4. ^ "C-Charge – it's NO". Manchester Evening News. M.E.N. Media Ltd. 12 December 2008. Retrieved 12 December 2008.[dead link]
  5. ^ Salter, Alan (26 May 2007). "Charge is key to £3bn transport revolution". Manchester Evening News. M.E.N. Media Ltd. Retrieved 25 November 2007.
  6. ^ Our Future Transport Archived 29 June 2007 at the Wayback Machine
  7. ^ Towle, Nick (6 July 2006). "'Congestion charge to pay for Metrolink'". South Manchester Reporter. M.E.N. Media. Retrieved 25 November 2007.
  8. ^ "Consultation Brochure" (PDF). Greater Manchester Future Transport. GM Future Transport Consultation. 17 June 2008. Archived from the original (PDF) on 27 March 2009.
  9. ^ "Greater Manchester TIF Package Unlocks up to £3bn of Public Transport Investment".[permanent dead link]
  10. ^ David Ottewell (9 June 2008). "Kelly paves way for c-charge". Manchester Evening News. Archived from the original on 8 September 2012. Retrieved 27 June 2008.
  11. ^ "United City Home Page". United City. 17 June 2008. Archived from the original on 30 June 2008.
  12. ^ "Congestion charge survey – Manchester". Manchester Evening News. M.E.N. Media. 20 March 2007. Retrieved 25 November 2007.
  13. ^ Clean Air Now! Archived 5 July 2008 at the Wayback Machine
  14. ^ Our Future Transport - Leaflet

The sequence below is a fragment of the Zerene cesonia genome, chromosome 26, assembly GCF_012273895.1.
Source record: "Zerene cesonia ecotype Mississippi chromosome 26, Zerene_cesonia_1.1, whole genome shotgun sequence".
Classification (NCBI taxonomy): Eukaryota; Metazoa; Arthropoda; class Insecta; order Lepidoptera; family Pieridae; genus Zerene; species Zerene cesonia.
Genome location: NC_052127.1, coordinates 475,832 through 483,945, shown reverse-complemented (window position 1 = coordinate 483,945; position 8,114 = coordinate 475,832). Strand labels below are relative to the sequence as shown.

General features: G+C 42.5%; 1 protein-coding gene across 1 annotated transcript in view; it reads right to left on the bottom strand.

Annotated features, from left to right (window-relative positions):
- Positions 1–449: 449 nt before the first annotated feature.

15. ^ Doherty, Peter (23 August 2007). "US-style mayor bid to halt congestion charge". Bury Times. Newsquest Media Group. Retrieved 25 November 2007.
  16. ^ Doherty, Peter (13 September 2007). "Labour call for referendum over C-charge plans". Archant Media Group. Retrieved 25 November 2007.
  17. ^[bare URL image file]
  18. ^[bare URL image file]
  19. ^ Salter, Alan (27 July 2007). "C-charge gets go-ahead". Manchester Evening News. M.E.N. Media. Retrieved 27 July 2007.
  20. ^ "Authority says 'no' to road tolls". BBC News. 26 July 2007. Retrieved 25 November 2007.
  21. ^ "Council opposes congestion charge". BBC News. 24 July 2007. Retrieved 25 November 2007.
  22. ^ Britton, Paul (13 December 2007). "Bury blow for c-charge". Manchester Evening News. M.E.N. Media. Retrieved 12 January 2008.
  23. ^ "Council to vote on road pricing". BBC News. British Broadcasting Corporation. 9 January 2008. Retrieved 12 January 2008.
  24. ^ "Congestion Charge 'a con' says Adlard" (Press release). Manchester Conservatives. Retrieved 25 November 2007.
  25. ^ "Greater Manchester congestion charge considered". BBC News. 9 May 2017.
  26. ^ "Greater Manchester congestion charge: Mayor Andy Burnham rejects plan". BBC News. 11 May 2017.
  27. ^ "Greater Manchester to submit clean air proposal in 2019". 23 November 2018.
  28. ^ "Drivers could be charged to go into Manchester city centre". 7 October 2018.